The earthquake and subsequent tsunami in Japan raised new concerns about the risk of another nuclear reactor disaster. The explosion of the FUKUSHIMA NUCLEAR POWER PLANT gives our citizens cause to re-examine the risk assumed by the public. At this writing, the full extent of the damage to the plant, the community, and the environment is unknown - it will take years.
At the same time concerns over the high risks associated with extracting natural gas and as noted in a Financial Times article is "energy that comes from the same place as our drinking water. Extracting it had better be safe. The political fault lines over hydraulic fracturing (hence the term fracking) have been easy to predict for anyone paying attention to the controversies over climate change and genetically modified organisms. France’s national assembly voted to ban fracking while in the US its been full steam ahead in 32 states. These are high risk alternative energy sources.
Curated by mokiethecat
Why is Coal So Angry?
Coal has good reason to be so angry, desperate, and increasingly belligerent: He's the nation's oldest and dirtiest energy source, and now he's becoming obsolete as cleaner alternatives come online. More info at Beyond Coal. Published on Oct 23, 2013
Hanford Waste Treatment Plant Costs Up Another $4.5B by Tom Carpenter
From Atomic Bombings to Fukushima, Japan Still Pursues a Nuclear Future
Last U.S. Nuclear Test by Konstantin Kakaes
Japanese Director A. Funahashi talks about his film Nuclear Nation
Hydraulic Fracturing, Natural Gas, by Professor Burleson
300 Years of FOSSIL FUELS in 300 Seconds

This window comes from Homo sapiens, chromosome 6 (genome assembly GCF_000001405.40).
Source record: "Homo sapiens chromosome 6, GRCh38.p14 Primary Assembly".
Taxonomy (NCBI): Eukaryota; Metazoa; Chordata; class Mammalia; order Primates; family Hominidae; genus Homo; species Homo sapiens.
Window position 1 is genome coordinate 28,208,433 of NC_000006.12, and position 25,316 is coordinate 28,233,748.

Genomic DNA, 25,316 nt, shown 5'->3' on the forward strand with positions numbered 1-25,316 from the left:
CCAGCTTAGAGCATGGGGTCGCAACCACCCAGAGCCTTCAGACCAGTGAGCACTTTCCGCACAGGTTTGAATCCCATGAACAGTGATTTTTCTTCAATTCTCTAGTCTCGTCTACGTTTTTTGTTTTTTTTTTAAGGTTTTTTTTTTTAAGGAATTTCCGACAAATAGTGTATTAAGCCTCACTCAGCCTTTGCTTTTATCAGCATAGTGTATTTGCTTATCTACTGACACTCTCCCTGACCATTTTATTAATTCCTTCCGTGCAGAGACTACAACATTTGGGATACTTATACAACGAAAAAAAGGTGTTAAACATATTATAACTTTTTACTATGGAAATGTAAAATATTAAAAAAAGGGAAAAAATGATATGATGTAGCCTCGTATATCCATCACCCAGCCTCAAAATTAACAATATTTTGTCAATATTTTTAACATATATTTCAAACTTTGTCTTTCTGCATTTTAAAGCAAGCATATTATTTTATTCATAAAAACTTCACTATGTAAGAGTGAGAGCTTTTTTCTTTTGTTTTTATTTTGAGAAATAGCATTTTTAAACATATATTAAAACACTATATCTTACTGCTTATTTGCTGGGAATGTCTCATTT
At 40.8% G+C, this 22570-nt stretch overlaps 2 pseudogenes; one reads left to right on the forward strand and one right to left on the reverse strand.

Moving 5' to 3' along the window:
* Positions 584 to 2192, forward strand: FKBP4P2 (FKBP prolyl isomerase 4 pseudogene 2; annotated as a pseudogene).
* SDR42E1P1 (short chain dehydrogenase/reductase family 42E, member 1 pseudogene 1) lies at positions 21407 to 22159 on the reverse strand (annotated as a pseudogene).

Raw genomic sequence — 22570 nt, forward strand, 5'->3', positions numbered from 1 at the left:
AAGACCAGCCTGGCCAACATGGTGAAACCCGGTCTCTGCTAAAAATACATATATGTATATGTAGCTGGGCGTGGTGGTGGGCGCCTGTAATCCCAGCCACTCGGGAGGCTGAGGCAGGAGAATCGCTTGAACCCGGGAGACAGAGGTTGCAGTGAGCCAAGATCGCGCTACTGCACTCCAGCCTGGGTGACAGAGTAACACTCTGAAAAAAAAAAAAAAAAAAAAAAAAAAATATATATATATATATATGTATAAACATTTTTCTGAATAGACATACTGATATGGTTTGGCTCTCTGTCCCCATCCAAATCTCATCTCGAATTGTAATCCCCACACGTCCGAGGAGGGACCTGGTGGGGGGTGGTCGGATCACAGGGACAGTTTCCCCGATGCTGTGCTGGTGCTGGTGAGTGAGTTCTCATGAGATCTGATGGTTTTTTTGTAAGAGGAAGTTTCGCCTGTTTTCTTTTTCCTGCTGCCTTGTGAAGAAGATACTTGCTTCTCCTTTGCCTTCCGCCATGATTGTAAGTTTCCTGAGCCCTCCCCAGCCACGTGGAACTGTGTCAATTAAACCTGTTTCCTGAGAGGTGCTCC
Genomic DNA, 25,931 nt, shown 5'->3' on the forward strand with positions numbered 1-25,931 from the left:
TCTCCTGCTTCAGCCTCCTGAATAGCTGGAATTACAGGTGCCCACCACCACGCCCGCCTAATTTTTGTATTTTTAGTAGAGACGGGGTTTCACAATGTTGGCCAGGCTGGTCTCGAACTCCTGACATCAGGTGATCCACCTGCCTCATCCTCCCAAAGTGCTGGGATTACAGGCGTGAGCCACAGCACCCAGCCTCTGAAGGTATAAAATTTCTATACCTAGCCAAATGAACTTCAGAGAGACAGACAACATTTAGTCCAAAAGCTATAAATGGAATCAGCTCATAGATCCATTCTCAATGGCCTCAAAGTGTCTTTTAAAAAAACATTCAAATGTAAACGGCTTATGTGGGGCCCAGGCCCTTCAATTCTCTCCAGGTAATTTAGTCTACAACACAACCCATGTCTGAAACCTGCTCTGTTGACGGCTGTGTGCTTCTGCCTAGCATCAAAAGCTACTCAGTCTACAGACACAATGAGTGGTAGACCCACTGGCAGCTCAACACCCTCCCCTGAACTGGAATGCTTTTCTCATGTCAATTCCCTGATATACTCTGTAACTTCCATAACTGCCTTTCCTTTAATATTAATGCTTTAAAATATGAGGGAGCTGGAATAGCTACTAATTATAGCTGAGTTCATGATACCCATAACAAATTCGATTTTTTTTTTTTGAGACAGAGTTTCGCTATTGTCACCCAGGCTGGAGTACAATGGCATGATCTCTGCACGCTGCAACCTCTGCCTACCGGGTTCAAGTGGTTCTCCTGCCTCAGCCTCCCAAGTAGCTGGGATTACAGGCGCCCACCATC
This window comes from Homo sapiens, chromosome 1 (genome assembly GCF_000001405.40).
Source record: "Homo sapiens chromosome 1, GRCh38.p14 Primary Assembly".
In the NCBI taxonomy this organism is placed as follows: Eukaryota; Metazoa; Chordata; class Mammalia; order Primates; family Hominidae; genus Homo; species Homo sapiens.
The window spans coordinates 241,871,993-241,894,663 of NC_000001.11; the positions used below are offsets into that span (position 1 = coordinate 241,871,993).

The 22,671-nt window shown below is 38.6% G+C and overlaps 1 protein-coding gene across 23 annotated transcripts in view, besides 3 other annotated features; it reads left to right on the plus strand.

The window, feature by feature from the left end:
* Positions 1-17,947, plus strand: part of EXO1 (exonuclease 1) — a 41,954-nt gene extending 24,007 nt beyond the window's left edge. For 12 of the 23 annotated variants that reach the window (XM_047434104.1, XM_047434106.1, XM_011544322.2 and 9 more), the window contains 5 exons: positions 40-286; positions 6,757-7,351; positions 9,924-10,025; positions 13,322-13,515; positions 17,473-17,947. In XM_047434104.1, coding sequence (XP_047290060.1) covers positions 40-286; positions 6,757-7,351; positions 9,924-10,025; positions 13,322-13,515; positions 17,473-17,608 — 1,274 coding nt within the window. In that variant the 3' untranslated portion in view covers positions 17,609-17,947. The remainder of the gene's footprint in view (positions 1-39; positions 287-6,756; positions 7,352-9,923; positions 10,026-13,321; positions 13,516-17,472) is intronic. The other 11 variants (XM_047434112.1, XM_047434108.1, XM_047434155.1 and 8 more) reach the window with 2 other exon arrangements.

Deep Drilling Fracking, Deep Pockets by Common Cause
Community Organizing at Alliance for Nuclear Accountability Conference
Hindsight and Foresight: 20 Years After the Exxon Valdez Spill
GasLand by Josh Fox
A Danger on the Rails from the The New York Times
Fukushima's Ongoing Impact by Helen Caldicott
Why is Coal So Angry?
Chinese CoExist with Coal
The History of Fracking by Russell Gold
Nuclear Power Plants and Global Warming by Helen Caldicott
Making A Documentary About Haynesville by Gregory Kallenberg
Haynesville Movie Trailer: Largest Natural Gas Field in the U.S.
Frac Biocides DeepLife by Sandra Steingraber
The Sinkhole That's Swallowing Louisiana by Ben Depp
Last of Energy Resources are in the Territories of Indigenous Peoples by Erick Gonzalez
Tar Sands Resistance March
How The Exxon Valdez Disaster Still Affects Victims Today
The Perils of Fracking by Robert F. Kennedy, Jr.
Kumi Naidoo Scales Cairn's Arctic Oil Rig
What is the Fracking Process by Chesapeak Energy
My Water's On Fire Tonight
Energy: The Next 10 Years Really Matter by Alexander Van de Putte
The Beginning of the End of Nuclear Weapons (trailer)
Natural Gas Wells in Pennsylvania: an infographic
TED Debate: Does the world need nuclear energy? Brand and Jacobson
Global Warming and Nuclear Energy by Amory Lovins
No Fracking in Colorado by Misha Luzov
The Last Mountain
Nuclear: Dirty, Dangerous and Expensive by Kevin Kamps
Portland, Oregon: Train Tankers and Tar Sands Oil
Trying to Create Clean Coal Technologies by Nicholas K. Akins of AEP
Transporting Coal through the Pacific NorthWest
Ecuadorian Indigenous Peoples opposed to oil development
Ending Nuclear Weapons by Alice Slater (2019)
Contamination of Ecuador's Rainforest: The Chevron Tapes
Promised Land (movie trailer) with Matt Damon